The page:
Chapter 23

“How are you going to get those worms out of your rug, sir? If you don’t mind me asking. And the bugs, too.”

A small man with a big voice slipped through the dense branches of bay trees that clogged the trail beside Tilden Creek. When he judged the time right, he began to look for a little pile of rocks by the trail’s side and soon he came to it and veered down the creek’s bank to where he had buried his rug. This time he didn’t bother to carry a spade, for he knew the rug was lying in a shallow ditch covered only with a thin layer of loose soil and brush. He did carry a bag, though—a canvas laundry bag—which he tossed to the ground as he peered up and down the creek and the trail. Satisfied that he was alone, he found what he wanted and began to pull aside sticks and forest duff, and he kicked dirt out of the little ditch. Within seconds the back of the dragon rug was revealed, though it looked more like a filthy old canvas tarp than a rug. In fact Deane was surprised to find that it was quite wet and slimy. When he pulled it out of its shallow grave by one end, it dripped water. Mud and clay clung to it. Deane frowned. He was gripped by a powerful urge to clean his muddy hands. He washed them in the creek and dried them on the laundry bag.

He looked around again and then unrolled it on the damp soil. He had the most peculiar feeling as hundreds of bugs scurried about on the rug, confused and probably blinded by the light. Large black bugs stuck their back ends in the air, threatening to loose a tiny blast of stink. Earthworms tried to burrow into the layer of clay muck that covered the rug. “Bloody hell!” he shouted. He startled himself.

Deane looked up. A park ranger stood not ten feet from him, his arms folded, watching. “What are you doing?” the ranger asked.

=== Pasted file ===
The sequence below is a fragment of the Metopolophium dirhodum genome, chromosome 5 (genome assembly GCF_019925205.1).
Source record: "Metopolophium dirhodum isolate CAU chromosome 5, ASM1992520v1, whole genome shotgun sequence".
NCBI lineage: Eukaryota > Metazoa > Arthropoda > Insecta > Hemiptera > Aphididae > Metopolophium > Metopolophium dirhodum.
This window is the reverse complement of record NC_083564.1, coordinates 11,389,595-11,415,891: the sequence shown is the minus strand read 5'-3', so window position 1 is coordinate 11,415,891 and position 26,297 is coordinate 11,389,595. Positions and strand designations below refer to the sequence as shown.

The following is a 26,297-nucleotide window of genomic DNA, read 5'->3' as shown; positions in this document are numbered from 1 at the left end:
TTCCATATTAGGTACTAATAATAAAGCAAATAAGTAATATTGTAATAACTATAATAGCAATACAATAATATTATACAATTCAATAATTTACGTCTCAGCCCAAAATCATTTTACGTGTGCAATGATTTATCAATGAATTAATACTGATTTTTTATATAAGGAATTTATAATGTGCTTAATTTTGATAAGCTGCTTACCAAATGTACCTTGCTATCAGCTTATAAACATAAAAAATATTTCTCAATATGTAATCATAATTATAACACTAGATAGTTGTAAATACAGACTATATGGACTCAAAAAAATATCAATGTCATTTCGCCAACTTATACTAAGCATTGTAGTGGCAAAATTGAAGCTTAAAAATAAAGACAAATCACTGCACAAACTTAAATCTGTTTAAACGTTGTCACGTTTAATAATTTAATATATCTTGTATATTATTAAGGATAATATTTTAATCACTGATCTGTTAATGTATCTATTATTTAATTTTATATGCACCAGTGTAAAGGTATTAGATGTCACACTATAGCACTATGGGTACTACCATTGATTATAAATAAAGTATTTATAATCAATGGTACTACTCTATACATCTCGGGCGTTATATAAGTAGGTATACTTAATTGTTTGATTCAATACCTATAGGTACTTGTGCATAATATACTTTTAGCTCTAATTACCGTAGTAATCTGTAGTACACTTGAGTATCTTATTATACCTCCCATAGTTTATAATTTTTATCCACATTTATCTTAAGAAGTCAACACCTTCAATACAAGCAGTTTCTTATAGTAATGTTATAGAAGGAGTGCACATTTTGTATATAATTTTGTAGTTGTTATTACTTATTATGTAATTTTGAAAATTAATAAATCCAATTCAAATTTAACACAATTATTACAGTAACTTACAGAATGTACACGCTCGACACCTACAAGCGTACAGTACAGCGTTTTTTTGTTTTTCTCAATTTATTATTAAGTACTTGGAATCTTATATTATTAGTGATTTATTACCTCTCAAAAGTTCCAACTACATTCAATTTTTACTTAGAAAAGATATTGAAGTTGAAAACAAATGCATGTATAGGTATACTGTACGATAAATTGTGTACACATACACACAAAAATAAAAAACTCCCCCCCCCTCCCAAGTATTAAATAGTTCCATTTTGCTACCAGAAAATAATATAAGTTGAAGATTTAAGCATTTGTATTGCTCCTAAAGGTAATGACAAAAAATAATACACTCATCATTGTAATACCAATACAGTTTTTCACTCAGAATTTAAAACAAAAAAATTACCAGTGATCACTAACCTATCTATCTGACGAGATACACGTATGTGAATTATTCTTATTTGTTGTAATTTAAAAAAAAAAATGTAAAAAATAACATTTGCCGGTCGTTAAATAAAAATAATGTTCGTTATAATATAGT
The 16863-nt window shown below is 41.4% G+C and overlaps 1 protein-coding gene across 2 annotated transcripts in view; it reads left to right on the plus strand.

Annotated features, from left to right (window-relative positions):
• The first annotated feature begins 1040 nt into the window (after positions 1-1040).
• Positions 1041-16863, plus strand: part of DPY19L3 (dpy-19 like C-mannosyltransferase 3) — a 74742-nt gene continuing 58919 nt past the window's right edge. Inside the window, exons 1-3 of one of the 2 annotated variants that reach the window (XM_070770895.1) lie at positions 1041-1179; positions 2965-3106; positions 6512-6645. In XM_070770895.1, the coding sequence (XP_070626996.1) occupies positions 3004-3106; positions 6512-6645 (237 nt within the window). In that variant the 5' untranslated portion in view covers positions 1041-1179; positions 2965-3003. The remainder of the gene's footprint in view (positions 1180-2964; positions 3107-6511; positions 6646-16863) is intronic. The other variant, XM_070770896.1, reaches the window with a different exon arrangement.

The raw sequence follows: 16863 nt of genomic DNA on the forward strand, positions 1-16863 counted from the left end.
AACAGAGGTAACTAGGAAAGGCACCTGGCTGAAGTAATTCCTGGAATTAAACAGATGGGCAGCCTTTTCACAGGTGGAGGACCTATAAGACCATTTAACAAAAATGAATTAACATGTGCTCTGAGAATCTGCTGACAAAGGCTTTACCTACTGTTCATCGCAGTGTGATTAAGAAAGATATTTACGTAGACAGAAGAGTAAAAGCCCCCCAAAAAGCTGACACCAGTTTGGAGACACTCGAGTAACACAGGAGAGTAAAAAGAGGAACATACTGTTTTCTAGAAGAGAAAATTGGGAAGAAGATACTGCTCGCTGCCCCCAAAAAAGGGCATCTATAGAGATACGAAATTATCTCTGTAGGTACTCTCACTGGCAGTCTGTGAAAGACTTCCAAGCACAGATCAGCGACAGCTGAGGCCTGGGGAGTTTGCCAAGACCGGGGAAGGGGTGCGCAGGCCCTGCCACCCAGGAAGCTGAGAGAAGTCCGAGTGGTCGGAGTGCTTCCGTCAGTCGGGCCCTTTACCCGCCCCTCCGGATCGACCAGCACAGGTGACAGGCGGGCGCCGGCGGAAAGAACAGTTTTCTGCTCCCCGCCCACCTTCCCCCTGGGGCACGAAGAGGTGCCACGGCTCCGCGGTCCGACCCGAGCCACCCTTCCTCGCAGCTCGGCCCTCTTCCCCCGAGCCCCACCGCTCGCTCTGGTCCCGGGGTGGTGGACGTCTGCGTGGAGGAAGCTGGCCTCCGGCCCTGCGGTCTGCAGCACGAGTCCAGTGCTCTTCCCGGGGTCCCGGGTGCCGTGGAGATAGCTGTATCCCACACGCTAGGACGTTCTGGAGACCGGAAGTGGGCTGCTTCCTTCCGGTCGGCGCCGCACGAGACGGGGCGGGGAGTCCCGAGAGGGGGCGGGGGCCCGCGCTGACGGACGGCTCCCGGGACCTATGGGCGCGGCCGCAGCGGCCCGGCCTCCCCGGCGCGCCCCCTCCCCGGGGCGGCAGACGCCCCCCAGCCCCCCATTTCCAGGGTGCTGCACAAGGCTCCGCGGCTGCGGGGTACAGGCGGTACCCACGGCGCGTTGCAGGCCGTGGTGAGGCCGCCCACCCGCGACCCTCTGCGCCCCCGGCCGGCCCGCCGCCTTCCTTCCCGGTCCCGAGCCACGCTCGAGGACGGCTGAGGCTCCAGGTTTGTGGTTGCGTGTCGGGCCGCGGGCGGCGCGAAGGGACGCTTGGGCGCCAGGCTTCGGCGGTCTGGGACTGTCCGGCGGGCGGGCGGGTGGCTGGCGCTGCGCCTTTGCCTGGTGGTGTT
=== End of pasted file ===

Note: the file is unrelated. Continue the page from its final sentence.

“What does it bloody hell look like I’m doing?”

“Well, that’s what I can’t figure. Are you throwing that thing away? Because if you are, that’s littering.”

“Brilliant! I carried this filthy mess all the way in here to throw it away. You’re a regular Sherlock Holmes, I’d say.” Deane, who was in a rage, still had the presence to notice that the ranger’s expression and the attitude of his body had changed and now suggested a dangerous mix of fear and aggression. The ranger had become afraid that he had cornered a hostile maniac and he reached for his walkie-talkie. Suddenly Deane had an image of being arrested, his rug seized and held as evidence as it rotted into sludge. “Wait, constable, I’ll explain. I brought my rug up here to wash in the stream. That’s how we always do it in the old country. By far the best way to wash a rug. Natural. Good for it.”

“That’s a rug?”

“Why yes!” With his shoe, Deane scraped mud from a corner of the rug, and a bit of color showed through the muck. “First we give it a nice mud bath and then we wash it in a river. That’s the only way to do it.”

Cautiously the ranger drew closer, still holding his walkie-talkie, and he looked at the rug. “Where did you say you come from?”

“I live in Berkeley, your honor. Right here in Berkeley.”

“But you said ‘In the old country.’”

“Yes, that’s how we wash rugs in the old country. Mud bath, then the river. Sometimes we have to do it twice.”

“Well we don’t do it that way here, sir. Here we call that polluting a stream. You’re going to have to take your…rug and leave the park, sir. And don’t try to wash it somewhere else in the park. I’ll be watching, sir.”

“Well, I’m terribly sorry, actually. Hah, hah! Had no idea. Well, I’ll just be going on.” Deane folded the rug in two and rolled it as the ranger watched.

“How are you going to get those worms out of your rug, sir? If you don’t mind me asking. And the bugs, too.”

Avery Deane had an impulse to attack the man and beat him to death, but he answered, “Well I suppose I’ll have to have it dry cleaned, sheriff. Since I can’t wash it in the river.” The fellow looked doubtful.

“They might not take it. It’s pretty dirty with those worms and everything.”

Deane kept working. He stuffed the doubled and rolled rug in his laundry bag. He was sweating. When he was finished he looked at his filthy hands and started for the creek, then stopped and looked at the ranger. The ranger frowned but nodded and then looked away. He did not want to witness the pollution.